The easiest way to introduce Revenue Tracking into a model is to enter in revenue data in the Facility Library. For example, the construction cost for a 6” Globe Valve might be $1,800 (purchase cost and installation), and the maintenance cost $50 per year, construction cost for a particular class of 24” pipe might be $875,000 per mile, and so on.
Once all of this data is entered into a Facility Library, all users can make use of it to build new pipelines, or expand existing pipelines, or just run operating scenarios on the current pipeline, and all construction costs, operating costs, and optionally revenues, will be automatically calculated when Revenue Tracking is enabled.
For the time based simulations, cumulative costs and expenses are also kept track of so that overall construction costs, operating costs, and revenues over time can be estimated.
A Distribution company might use Revenue Tracking in Steady State to estimate construction costs for expanding their system.
A Midstream company might be modeling a gathering system in Sequential over a 10 year period, where new wells are being drilled, new pipe segments put into service, old wells being abandoned, and gas well production declining over time. The Revenue Tracking Module can be used to track constructions costs for each year, ongoing operating costs, and revenues from transportation or production.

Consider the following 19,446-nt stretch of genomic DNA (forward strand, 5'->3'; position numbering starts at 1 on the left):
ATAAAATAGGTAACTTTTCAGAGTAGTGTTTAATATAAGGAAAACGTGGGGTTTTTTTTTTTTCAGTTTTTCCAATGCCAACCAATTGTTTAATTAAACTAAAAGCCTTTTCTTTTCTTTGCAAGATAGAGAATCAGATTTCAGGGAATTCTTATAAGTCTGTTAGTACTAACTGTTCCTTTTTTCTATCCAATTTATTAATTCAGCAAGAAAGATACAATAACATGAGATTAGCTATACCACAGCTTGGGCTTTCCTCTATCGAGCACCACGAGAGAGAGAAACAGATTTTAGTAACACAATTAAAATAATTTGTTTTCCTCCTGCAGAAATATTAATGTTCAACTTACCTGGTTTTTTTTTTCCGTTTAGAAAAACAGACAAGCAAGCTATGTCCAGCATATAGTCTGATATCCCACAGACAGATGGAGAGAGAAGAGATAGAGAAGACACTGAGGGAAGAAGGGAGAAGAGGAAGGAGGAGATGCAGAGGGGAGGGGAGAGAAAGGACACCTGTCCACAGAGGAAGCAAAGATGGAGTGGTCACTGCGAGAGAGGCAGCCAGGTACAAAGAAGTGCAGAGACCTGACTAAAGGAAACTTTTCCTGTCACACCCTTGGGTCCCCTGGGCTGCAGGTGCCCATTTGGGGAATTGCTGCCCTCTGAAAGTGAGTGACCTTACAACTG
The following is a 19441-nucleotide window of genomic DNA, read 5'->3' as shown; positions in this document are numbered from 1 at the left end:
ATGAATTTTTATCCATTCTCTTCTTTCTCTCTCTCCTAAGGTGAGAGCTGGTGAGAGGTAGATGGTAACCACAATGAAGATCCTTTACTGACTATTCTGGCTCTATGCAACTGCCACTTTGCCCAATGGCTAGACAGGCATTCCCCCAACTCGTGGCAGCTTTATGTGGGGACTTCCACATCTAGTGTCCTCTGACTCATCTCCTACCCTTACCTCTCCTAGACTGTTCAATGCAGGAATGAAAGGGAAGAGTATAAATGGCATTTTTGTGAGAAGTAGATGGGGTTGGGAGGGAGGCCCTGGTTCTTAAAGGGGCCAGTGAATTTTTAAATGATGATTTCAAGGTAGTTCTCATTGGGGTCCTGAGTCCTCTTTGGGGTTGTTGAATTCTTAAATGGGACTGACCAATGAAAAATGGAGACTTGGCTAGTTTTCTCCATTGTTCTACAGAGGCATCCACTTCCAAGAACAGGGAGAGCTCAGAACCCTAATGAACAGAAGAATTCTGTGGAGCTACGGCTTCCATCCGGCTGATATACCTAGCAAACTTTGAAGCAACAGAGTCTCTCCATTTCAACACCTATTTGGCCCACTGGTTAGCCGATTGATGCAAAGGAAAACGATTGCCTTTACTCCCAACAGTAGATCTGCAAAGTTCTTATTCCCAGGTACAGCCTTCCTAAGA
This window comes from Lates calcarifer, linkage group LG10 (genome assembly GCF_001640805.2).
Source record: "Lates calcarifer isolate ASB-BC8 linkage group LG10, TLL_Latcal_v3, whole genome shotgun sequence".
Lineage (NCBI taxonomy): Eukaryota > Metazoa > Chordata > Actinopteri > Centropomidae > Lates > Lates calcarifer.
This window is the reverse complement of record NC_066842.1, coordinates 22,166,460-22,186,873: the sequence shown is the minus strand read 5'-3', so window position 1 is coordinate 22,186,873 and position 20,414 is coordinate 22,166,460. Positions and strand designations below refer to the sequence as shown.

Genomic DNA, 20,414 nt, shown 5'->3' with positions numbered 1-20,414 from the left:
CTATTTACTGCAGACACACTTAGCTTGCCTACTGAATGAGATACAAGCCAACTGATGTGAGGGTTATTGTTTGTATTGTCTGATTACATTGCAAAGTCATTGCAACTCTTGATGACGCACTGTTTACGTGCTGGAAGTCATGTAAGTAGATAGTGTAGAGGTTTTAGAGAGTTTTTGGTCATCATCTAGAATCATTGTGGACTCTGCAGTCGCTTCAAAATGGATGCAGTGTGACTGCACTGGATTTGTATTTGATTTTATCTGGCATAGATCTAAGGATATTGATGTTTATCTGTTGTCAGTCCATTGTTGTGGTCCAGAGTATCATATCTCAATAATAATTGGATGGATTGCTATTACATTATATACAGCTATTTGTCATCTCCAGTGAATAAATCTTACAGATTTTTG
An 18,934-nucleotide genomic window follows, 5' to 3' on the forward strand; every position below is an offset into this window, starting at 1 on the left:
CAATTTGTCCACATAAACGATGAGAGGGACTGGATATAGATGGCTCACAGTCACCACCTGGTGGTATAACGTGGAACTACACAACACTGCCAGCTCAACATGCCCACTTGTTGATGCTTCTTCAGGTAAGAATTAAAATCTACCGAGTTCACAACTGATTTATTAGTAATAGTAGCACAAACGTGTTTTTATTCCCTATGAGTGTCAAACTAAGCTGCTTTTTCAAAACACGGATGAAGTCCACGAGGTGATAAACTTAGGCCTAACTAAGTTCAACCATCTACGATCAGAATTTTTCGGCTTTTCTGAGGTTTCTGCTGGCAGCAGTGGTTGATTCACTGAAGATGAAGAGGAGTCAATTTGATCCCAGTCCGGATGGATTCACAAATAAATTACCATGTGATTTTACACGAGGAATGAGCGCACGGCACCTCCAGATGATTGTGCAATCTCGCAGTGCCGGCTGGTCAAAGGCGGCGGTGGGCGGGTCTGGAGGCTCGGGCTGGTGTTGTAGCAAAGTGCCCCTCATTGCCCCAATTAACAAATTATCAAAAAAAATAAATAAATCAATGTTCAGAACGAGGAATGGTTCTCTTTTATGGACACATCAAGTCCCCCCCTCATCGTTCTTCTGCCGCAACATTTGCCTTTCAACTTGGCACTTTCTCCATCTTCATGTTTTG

A transmission company might track operating costs and revenues generated by different contracts and different capacities in a Transient Predictive simulation or even in real time with an Online system.
Questions that can be answered with Revenue Tracking:
- How much is this new pipeline or pipeline expansion going to cost?
- What are the estimated operating or maintenance expenses going to be?
- What is the projected revenue stream if the system operates at 100% capacity?
- What is the projected revenue stream if the system operates at 80% capacity?
- What is the projected revenue stream (perhaps revenue loss), if the system operates at 60% capacity?
- Given projected costs of gas, how much money can be made (or lost) over time by expanding the system next year instead of two years from now?
Construction and Operating Costs and Expenses can be viewed for individual locations, the entire system, or broken down by defined regions within the system, and the complete revenue and expense stream is modeled so you can even see revenue streams traveling down the pipeline, which is why hydraulic modeling combined with revenue tracking provides a unique way of analyzing the profitability of a pipeline.
Well Decline Analysis and Forecasting Module
NextGen’s Gas Well Decline Analysis application is a standalone NextGen application lets you import historical data for up to several tens of thousands of gas wells, and will use curve fitting routines to derive decline coefficients for each well, or groups of wells, that can then be used to forecast production rates for wells.